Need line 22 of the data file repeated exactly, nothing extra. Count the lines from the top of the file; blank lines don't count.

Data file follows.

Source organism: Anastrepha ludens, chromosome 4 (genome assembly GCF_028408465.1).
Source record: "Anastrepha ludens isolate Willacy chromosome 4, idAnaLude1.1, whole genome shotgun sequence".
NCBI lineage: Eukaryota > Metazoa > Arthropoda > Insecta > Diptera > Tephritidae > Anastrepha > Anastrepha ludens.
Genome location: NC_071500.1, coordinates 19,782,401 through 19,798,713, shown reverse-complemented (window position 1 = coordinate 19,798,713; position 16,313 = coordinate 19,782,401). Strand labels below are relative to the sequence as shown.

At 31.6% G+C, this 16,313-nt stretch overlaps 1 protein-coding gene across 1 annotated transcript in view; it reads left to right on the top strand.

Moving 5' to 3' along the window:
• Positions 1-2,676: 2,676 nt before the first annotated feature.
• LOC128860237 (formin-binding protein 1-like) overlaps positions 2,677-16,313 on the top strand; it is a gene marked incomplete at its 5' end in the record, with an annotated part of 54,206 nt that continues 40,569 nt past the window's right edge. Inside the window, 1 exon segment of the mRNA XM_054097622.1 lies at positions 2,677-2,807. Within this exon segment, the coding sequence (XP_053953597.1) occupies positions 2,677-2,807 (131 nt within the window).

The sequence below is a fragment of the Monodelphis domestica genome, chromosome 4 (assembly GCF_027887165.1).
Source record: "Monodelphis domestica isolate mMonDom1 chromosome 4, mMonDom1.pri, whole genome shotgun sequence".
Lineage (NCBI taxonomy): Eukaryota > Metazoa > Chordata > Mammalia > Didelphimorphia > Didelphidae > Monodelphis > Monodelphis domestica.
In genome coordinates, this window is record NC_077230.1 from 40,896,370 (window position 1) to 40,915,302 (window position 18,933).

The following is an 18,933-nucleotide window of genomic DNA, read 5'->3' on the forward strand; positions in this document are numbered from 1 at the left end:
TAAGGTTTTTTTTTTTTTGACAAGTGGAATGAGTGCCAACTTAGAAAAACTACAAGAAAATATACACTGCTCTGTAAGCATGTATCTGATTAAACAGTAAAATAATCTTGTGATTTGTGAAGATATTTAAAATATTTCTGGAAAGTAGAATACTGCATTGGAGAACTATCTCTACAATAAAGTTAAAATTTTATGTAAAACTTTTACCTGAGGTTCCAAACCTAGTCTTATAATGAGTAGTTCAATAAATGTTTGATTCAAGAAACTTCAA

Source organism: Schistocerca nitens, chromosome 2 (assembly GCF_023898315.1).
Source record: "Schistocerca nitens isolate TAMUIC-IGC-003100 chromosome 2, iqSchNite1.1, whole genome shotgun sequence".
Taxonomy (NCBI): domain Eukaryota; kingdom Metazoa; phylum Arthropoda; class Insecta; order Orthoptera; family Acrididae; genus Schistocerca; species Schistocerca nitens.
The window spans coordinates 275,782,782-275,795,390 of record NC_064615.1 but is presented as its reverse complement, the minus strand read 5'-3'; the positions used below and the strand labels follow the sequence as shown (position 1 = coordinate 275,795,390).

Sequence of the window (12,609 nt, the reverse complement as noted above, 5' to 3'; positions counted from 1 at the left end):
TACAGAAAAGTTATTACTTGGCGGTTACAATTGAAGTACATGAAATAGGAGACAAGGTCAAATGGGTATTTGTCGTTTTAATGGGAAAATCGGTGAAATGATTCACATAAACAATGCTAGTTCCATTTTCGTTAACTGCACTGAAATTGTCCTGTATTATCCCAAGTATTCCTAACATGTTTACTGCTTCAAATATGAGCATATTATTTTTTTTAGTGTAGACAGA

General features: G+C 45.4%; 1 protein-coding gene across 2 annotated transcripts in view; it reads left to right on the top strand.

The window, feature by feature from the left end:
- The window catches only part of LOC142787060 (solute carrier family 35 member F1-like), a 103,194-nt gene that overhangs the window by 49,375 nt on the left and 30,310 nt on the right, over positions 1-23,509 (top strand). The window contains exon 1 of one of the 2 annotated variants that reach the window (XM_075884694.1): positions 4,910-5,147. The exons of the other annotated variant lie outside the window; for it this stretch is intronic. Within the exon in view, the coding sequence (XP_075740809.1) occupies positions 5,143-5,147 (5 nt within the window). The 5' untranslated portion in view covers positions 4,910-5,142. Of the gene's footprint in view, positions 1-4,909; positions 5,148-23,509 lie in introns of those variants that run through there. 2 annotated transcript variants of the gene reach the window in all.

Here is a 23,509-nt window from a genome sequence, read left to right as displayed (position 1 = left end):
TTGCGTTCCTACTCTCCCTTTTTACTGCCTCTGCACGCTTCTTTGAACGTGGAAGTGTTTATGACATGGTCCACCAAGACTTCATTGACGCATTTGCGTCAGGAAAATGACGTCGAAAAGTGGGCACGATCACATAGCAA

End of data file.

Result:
The window, feature by feature from the left end: